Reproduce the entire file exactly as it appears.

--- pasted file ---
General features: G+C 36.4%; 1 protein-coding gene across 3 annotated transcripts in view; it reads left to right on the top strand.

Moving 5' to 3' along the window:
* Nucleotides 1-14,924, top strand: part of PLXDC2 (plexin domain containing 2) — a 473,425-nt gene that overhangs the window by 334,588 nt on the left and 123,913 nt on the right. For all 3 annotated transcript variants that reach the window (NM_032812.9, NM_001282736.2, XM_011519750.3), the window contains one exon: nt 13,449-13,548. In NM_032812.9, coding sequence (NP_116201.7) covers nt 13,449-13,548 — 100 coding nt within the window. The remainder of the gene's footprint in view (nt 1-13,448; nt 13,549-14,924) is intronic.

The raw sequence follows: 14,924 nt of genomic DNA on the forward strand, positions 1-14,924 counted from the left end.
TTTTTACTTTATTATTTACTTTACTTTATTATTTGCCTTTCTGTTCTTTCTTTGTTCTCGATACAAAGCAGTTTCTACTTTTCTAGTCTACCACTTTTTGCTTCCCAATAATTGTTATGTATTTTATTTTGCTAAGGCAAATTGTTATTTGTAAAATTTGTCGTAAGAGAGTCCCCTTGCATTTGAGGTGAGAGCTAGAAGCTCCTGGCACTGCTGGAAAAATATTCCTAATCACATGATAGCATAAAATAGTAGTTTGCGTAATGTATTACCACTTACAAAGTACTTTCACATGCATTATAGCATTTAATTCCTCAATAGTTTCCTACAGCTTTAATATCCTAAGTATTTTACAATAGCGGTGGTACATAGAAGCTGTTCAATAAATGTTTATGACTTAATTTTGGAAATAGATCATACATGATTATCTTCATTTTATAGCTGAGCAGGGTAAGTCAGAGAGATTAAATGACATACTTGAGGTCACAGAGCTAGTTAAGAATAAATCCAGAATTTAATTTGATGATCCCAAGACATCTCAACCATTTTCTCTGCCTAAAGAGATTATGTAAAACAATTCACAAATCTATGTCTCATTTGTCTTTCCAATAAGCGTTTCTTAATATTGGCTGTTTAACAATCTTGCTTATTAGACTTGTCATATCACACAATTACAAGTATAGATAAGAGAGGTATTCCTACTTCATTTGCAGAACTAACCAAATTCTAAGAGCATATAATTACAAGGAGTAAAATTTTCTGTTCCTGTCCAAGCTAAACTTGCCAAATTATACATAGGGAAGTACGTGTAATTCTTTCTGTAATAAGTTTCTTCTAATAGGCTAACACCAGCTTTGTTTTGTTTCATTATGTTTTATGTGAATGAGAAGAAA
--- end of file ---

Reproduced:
General features: G+C 36.4%; 1 protein-coding gene across 3 annotated transcripts in view; it reads left to right on the top strand.

Moving 5' to 3' along the window:
* Nucleotides 1-14,924, top strand: part of PLXDC2 (plexin domain containing 2) — a 473,425-nt gene that overhangs the window by 334,588 nt on the left and 123,913 nt on the right. For all 3 annotated transcript variants that reach the window (NM_032812.9, NM_001282736.2, XM_011519750.3), the window contains one exon: nt 13,449-13,548. In NM_032812.9, coding sequence (NP_116201.7) covers nt 13,449-13,548 — 100 coding nt within the window. The remainder of the gene's footprint in view (nt 1-13,448; nt 13,549-14,924) is intronic.

The raw sequence follows: 14,924 nt of genomic DNA on the forward strand, positions 1-14,924 counted from the left end.
TTTTTACTTTATTATTTACTTTACTTTATTATTTGCCTTTCTGTTCTTTCTTTGTTCTCGATACAAAGCAGTTTCTACTTTTCTAGTCTACCACTTTTTGCTTCCCAATAATTGTTATGTATTTTATTTTGCTAAGGCAAATTGTTATTTGTAAAATTTGTCGTAAGAGAGTCCCCTTGCATTTGAGGTGAGAGCTAGAAGCTCCTGGCACTGCTGGAAAAATATTCCTAATCACATGATAGCATAAAATAGTAGTTTGCGTAATGTATTACCACTTACAAAGTACTTTCACATGCATTATAGCATTTAATTCCTCAATAGTTTCCTACAGCTTTAATATCCTAAGTATTTTACAATAGCGGTGGTACATAGAAGCTGTTCAATAAATGTTTATGACTTAATTTTGGAAATAGATCATACATGATTATCTTCATTTTATAGCTGAGCAGGGTAAGTCAGAGAGATTAAATGACATACTTGAGGTCACAGAGCTAGTTAAGAATAAATCCAGAATTTAATTTGATGATCCCAAGACATCTCAACCATTTTCTCTGCCTAAAGAGATTATGTAAAACAATTCACAAATCTATGTCTCATTTGTCTTTCCAATAAGCGTTTCTTAATATTGGCTGTTTAACAATCTTGCTTATTAGACTTGTCATATCACACAATTACAAGTATAGATAAGAGAGGTATTCCTACTTCATTTGCAGAACTAACCAAATTCTAAGAGCATATAATTACAAGGAGTAAAATTTTCTGTTCCTGTCCAAGCTAAACTTGCCAAATTATACATAGGGAAGTACGTGTAATTCTTTCTGTAATAAGTTTCTTCTAATAGGCTAACACCAGCTTTGTTTTGTTTCATTATGTTTTATGTGAATGAGAAGAAA